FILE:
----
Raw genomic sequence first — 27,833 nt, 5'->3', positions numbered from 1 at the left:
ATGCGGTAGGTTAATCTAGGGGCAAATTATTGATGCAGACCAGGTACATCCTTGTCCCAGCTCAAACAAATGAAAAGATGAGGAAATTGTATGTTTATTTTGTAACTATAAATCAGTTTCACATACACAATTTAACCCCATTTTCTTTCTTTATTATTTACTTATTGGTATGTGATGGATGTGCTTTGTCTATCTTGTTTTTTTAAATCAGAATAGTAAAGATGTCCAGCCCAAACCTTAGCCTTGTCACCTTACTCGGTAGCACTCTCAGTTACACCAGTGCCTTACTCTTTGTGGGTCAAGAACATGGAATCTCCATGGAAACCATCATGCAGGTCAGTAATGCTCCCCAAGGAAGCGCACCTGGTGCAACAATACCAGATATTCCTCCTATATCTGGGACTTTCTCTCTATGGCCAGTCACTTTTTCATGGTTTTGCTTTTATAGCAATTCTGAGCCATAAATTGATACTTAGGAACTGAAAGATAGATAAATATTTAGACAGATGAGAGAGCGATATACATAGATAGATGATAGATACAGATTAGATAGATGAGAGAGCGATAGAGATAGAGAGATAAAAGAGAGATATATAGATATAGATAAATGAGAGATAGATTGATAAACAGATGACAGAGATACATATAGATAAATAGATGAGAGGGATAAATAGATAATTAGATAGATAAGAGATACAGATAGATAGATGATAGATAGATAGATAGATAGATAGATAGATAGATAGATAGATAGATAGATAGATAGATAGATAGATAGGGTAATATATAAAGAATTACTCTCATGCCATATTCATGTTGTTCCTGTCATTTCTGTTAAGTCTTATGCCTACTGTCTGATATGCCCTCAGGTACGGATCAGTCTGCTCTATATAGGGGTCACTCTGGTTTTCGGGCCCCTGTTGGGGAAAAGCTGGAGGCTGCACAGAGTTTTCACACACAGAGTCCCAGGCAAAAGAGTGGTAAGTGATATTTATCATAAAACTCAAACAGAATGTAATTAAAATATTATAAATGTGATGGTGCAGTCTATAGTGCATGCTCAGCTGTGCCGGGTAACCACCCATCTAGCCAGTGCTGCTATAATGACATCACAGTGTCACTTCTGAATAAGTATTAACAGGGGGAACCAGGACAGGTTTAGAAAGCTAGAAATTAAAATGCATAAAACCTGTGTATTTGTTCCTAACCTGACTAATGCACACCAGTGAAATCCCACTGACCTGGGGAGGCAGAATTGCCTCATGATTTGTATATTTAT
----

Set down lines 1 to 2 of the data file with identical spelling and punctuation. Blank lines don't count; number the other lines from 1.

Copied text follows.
Raw genomic sequence first — 27,833 nt, 5'->3', positions numbered from 1 at the left:
ATGCGGTAGGTTAATCTAGGGGCAAATTATTGATGCAGACCAGGTACATCCTTGTCCCAGCTCAAACAAATGAAAAGATGAGGAAATTGTATGTTTATTTTGTAACTATAAATCAGTTTCACATACACAATTTAACCCCATTTTCTTTCTTTATTATTTACTTATTGGTATGTGATGGATGTGCTTTGTCTATCTTGTTTTTTTAAATCAGAATAGTAAAGATGTCCAGCCCAAACCTTAGCCTTGTCACCTTACTCGGTAGCACTCTCAGTTACACCAGTGCCTTACTCTTTGTGGGTCAAGAACATGGAATCTCCATGGAAACCATCATGCAGGTCAGTAATGCTCCCCAAGGAAGCGCACCTGGTGCAACAATACCAGATATTCCTCCTATATCTGGGACTTTCTCTCTATGGCCAGTCACTTTTTCATGGTTTTGCTTTTATAGCAATTCTGAGCCATAAATTGATACTTAGGAACTGAAAGATAGATAAATATTTAGACAGATGAGAGAGCGATATACATAGATAGATGATAGATACAGATTAGATAGATGAGAGAGCGATAGAGATAGAGAGATAAAAGAGAGATATATAGATATAGATAAATGAGAGATAGATTGATAAACAGATGACAGAGATACATATAGATAAATAGATGAGAGGGATAAATAGATAATTAGATAGATAAGAGATACAGATAGATAGATGATAGATAGATAGATAGATAGATAGATAGATAGATAGATAGATAGATAGATAGATAGATAGATAGATAGGGTAATATATAAAGAATTACTCTCATGCCATATTCATGTTGTTCCTGTCATTTCTGTTAAGTCTTATGCCTACTGTCTGATATGCCCTCAGGTACGGATCAGTCTGCTCTATATAGGGGTCACTCTGGTTTTCGGGCCCCTGTTGGGGAAAAGCTGGAGGCTGCACAGAGTTTTCACACACAGAGTCCCAGGCAAAAGAGTGGTAAGTGATATTTATCATAAAACTCAAACAGAATGTAATTAAAATATTATAAATGTGATGGTGCAGTCTATAGTGCATGCTCAGCTGTGCCGGGTAACCACCCATCTAGCCAGTGCTGCTATAATGACATCACAGTGTCACTTCTGAATAAGTATTAACAGGGGGAACCAGGACAGGTTTAGAAAGCTAGAAATTAAAATGCATAAAACCTGTGTATTTGTTCCTAACCTGACTAATGCACACCAGTGAAATCCCACTGACCTGGGGAGGCAGAATTGCCTCATGATTTGTATATTTAT